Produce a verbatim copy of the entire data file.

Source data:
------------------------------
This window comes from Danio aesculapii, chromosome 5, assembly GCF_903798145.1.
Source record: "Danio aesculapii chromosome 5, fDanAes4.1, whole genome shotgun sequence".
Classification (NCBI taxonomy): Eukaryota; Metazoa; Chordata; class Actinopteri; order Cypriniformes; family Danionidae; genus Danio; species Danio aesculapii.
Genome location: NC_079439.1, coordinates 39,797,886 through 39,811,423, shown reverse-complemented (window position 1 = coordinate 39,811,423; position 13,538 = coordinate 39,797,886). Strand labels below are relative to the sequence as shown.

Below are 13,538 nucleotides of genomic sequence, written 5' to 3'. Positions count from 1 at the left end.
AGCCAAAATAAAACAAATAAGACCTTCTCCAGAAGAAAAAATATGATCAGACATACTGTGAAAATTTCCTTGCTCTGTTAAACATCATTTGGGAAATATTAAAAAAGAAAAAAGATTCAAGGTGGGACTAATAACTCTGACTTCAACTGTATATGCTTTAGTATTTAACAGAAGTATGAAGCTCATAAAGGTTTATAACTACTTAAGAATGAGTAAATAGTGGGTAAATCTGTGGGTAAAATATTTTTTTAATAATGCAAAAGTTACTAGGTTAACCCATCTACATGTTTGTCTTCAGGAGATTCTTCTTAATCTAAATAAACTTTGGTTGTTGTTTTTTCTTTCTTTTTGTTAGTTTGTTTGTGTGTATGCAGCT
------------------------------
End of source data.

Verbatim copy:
This window comes from Danio aesculapii, chromosome 5, assembly GCF_903798145.1.
Source record: "Danio aesculapii chromosome 5, fDanAes4.1, whole genome shotgun sequence".
Classification (NCBI taxonomy): Eukaryota; Metazoa; Chordata; class Actinopteri; order Cypriniformes; family Danionidae; genus Danio; species Danio aesculapii.
Genome location: NC_079439.1, coordinates 39,797,886 through 39,811,423, shown reverse-complemented (window position 1 = coordinate 39,811,423; position 13,538 = coordinate 39,797,886). Strand labels below are relative to the sequence as shown.

Below are 13,538 nucleotides of genomic sequence, written 5' to 3'. Positions count from 1 at the left end.
AGCCAAAATAAAACAAATAAGACCTTCTCCAGAAGAAAAAATATGATCAGACATACTGTGAAAATTTCCTTGCTCTGTTAAACATCATTTGGGAAATATTAAAAAAGAAAAAAGATTCAAGGTGGGACTAATAACTCTGACTTCAACTGTATATGCTTTAGTATTTAACAGAAGTATGAAGCTCATAAAGGTTTATAACTACTTAAGAATGAGTAAATAGTGGGTAAATCTGTGGGTAAAATATTTTTTTAATAATGCAAAAGTTACTAGGTTAACCCATCTACATGTTTGTCTTCAGGAGATTCTTCTTAATCTAAATAAACTTTGGTTGTTGTTTTTTCTTTCTTTTTGTTAGTTTGTTTGTGTGTATGCAGCT